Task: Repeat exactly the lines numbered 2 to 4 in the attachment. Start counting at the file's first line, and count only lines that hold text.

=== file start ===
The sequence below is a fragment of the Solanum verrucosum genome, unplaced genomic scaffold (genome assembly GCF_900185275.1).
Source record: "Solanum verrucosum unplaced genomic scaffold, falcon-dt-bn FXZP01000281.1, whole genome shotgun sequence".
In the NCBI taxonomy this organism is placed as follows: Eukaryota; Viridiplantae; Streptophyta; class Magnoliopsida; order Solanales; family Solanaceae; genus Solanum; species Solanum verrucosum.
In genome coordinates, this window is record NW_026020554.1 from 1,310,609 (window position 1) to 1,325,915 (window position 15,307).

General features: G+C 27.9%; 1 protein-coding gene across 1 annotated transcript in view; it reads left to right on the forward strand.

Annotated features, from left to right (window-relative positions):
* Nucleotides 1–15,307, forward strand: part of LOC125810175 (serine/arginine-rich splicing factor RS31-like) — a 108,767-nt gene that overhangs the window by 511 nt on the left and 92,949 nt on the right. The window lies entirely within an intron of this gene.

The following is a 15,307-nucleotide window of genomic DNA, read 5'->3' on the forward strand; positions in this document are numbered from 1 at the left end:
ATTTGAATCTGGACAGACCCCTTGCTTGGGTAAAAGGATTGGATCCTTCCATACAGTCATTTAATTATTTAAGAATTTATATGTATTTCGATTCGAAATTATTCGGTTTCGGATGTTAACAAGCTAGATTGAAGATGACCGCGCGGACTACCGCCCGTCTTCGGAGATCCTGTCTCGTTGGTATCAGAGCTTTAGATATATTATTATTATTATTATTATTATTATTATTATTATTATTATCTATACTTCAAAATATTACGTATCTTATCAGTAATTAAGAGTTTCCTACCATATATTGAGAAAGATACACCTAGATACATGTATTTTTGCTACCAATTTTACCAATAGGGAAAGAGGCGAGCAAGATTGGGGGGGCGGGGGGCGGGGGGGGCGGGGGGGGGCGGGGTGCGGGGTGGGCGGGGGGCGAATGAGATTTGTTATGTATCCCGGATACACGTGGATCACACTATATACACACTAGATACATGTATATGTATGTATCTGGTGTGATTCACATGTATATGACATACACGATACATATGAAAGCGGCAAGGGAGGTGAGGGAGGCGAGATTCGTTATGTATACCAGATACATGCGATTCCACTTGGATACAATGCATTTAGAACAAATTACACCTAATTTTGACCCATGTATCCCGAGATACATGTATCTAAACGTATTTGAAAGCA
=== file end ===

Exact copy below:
Source record: "Solanum verrucosum unplaced genomic scaffold, falcon-dt-bn FXZP01000281.1, whole genome shotgun sequence".
In the NCBI taxonomy this organism is placed as follows: Eukaryota; Viridiplantae; Streptophyta; class Magnoliopsida; order Solanales; family Solanaceae; genus Solanum; species Solanum verrucosum.
In genome coordinates, this window is record NW_026020554.1 from 1,310,609 (window position 1) to 1,325,915 (window position 15,307).